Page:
Today’s post will examine what the ancient Jewish sources tell us about how women and the legal system.
First, what about Punishments and Judgments? Women were treated absolutely equally in matters pertaining to punishment. Because of Numbers 5:6 (where men and women are seen as equals), R. Ishmael said: “it [the scripture] has thus made it explicit in regard to all the laws about damages found in the Torah that women are to be regarded like men” (Mekhilta de R. Ishmael, Mishpatim 6; cf. also bYebamot 84b; bTemurah 2b; bQiddushin 35a).
However, when it came to punishments (stoning, crucifixion, hanging, flogging), women were given more physical consideration (e.g., though a man was stoned naked, a woman was not; mSanhedrin 6:3). Cf. Jesus and the woman caught en flagrant (John 7:53-8:11).
Second, what about Women as Witnesses?Some evidence prohibits female legal witness: Josephus, Antiquities 4:219; Sifre Deuteronomy 190; bSanhedrin 27b. Other evidence permits female legal witness: tSanhedrin 5:2 – “testimony that a woman is qualified to give….” These included: the origin of a swarm of bees (mBaba Qamma 10:2), the death of someone’s husband (mYebamot 16:5), chastity or defilement of a female war captive (mKetubot 2:9; mSotah 6:2), the elder of twins if the woman is a midwife (tBaba Batra 7:2), and that a specific male was a priest (mKetubot 2:3). Because of this, it is unwise to make the simplistic claim that the use of women as witnesses to the resurrection would never have been believed — though I think it is a fair argument, it deserves to be nuanced.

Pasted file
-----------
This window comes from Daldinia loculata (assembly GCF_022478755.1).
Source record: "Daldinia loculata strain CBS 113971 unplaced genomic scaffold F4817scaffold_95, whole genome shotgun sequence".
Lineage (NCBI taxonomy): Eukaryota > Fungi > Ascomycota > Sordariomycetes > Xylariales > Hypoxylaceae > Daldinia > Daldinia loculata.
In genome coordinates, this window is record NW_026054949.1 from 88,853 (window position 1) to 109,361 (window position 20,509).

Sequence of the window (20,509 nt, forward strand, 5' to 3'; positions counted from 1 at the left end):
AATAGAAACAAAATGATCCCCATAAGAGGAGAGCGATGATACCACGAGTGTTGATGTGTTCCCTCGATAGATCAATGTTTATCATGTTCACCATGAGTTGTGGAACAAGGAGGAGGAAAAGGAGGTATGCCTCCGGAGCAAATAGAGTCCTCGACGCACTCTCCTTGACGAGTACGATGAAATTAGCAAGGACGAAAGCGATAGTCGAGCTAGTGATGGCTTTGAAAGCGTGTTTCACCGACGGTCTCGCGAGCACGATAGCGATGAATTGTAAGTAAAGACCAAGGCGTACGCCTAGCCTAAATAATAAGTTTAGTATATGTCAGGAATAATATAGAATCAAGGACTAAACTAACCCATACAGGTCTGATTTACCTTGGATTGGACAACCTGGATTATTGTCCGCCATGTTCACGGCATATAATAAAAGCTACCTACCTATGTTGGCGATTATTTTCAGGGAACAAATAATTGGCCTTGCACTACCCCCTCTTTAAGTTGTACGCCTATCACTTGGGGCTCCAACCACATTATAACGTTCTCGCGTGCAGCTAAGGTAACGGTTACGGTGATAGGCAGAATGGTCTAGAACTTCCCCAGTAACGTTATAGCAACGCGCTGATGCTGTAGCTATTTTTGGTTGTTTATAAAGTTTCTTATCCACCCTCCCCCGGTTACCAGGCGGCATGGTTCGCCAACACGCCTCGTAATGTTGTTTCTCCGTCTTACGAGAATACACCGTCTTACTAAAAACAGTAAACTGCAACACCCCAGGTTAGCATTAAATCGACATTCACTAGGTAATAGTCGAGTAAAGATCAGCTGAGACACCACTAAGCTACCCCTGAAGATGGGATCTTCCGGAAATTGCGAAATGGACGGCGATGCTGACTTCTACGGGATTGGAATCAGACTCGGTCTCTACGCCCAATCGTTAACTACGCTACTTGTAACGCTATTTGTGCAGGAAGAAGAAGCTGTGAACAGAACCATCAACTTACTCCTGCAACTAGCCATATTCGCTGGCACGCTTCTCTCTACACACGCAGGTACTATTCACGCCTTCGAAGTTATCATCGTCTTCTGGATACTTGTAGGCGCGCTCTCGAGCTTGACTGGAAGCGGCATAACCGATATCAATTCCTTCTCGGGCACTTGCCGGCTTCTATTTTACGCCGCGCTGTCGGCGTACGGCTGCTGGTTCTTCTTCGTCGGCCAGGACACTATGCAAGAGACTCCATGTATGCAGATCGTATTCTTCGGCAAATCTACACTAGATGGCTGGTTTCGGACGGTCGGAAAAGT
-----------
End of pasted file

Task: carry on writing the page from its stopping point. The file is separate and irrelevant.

It is safe and wise to see that there was a general prohibition that had many exceptions.
Third, what about Inheritance? The woman cannot be the legal heir of her husband’s estate and a daughter can be legal heir only if she has no brothers (Numbers 27:8). The wife inherited only her ketubbah (mBaba Batra 8:1). At the time of Jesus, debate ensued about daughters and inheritance and the laws were eventually developed that permitted daughters to inherit. Which led to principles of circumvention: men could write in extras into a woman’s ketubbah (bBaba Batra 138a-b; mKetubot 8:1; tKetubot 9:2) to ensure that a woman was maintained adequately.
And there was the issue of guardieanship: a man could appoint his wife as guardian of his estate after his death (here the wife does not “inherit” the property but benefits from it)(mKetubot 9:4, 6); and she could be guardian as well over the children (tTerumot 1:11; mBaba Batra 8:17).
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Women and Ordination